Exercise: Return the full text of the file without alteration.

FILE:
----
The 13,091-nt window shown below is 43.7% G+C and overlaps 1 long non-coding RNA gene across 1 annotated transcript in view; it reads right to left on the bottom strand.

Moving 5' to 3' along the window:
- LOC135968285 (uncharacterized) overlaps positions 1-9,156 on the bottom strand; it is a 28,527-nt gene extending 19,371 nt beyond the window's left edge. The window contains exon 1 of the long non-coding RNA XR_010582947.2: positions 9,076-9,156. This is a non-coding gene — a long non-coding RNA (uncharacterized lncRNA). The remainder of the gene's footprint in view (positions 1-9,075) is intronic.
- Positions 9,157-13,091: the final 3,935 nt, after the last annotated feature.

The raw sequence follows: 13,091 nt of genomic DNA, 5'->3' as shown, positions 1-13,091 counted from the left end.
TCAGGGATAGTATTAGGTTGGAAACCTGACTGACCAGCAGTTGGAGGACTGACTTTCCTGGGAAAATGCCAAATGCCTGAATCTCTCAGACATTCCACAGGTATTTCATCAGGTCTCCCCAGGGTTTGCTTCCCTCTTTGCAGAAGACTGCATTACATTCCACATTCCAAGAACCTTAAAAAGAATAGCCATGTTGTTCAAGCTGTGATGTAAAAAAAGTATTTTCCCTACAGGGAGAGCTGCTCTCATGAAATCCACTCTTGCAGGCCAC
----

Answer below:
The 13,091-nt window shown below is 43.7% G+C and overlaps 1 long non-coding RNA gene across 1 annotated transcript in view; it reads right to left on the bottom strand.

Moving 5' to 3' along the window:
- LOC135968285 (uncharacterized) overlaps positions 1-9,156 on the bottom strand; it is a 28,527-nt gene extending 19,371 nt beyond the window's left edge. The window contains exon 1 of the long non-coding RNA XR_010582947.2: positions 9,076-9,156. This is a non-coding gene — a long non-coding RNA (uncharacterized lncRNA). The remainder of the gene's footprint in view (positions 1-9,075) is intronic.
- Positions 9,157-13,091: the final 3,935 nt, after the last annotated feature.

The raw sequence follows: 13,091 nt of genomic DNA, 5'->3' as shown, positions 1-13,091 counted from the left end.
TCAGGGATAGTATTAGGTTGGAAACCTGACTGACCAGCAGTTGGAGGACTGACTTTCCTGGGAAAATGCCAAATGCCTGAATCTCTCAGACATTCCACAGGTATTTCATCAGGTCTCCCCAGGGTTTGCTTCCCTCTTTGCAGAAGACTGCATTACATTCCACATTCCAAGAACCTTAAAAAGAATAGCCATGTTGTTCAAGCTGTGATGTAAAAAAAGTATTTTCCCTACAGGGAGAGCTGCTCTCATGAAATCCACTCTTGCAGGCCAC